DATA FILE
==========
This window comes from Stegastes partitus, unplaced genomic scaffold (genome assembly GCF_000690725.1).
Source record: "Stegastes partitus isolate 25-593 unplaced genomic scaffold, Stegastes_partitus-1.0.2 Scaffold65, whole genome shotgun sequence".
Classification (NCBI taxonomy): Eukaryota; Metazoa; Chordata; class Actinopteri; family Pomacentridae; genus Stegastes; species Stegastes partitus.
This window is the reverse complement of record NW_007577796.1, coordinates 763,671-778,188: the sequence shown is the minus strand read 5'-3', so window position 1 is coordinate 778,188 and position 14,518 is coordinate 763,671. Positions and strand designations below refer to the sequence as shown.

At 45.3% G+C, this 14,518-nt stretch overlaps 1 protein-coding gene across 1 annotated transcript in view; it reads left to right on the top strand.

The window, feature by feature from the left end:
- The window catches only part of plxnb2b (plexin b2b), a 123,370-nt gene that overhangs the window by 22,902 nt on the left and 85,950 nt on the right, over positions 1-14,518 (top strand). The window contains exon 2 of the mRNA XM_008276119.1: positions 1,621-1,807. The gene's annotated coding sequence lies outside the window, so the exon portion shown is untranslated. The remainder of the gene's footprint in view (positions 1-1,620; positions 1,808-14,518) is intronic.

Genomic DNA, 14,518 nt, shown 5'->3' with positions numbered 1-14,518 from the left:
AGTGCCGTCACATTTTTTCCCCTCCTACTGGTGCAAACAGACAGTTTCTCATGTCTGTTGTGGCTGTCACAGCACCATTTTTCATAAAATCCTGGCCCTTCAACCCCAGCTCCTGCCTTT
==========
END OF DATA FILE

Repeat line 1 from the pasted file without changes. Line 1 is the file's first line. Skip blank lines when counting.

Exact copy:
This window comes from Stegastes partitus, unplaced genomic scaffold (genome assembly GCF_000690725.1).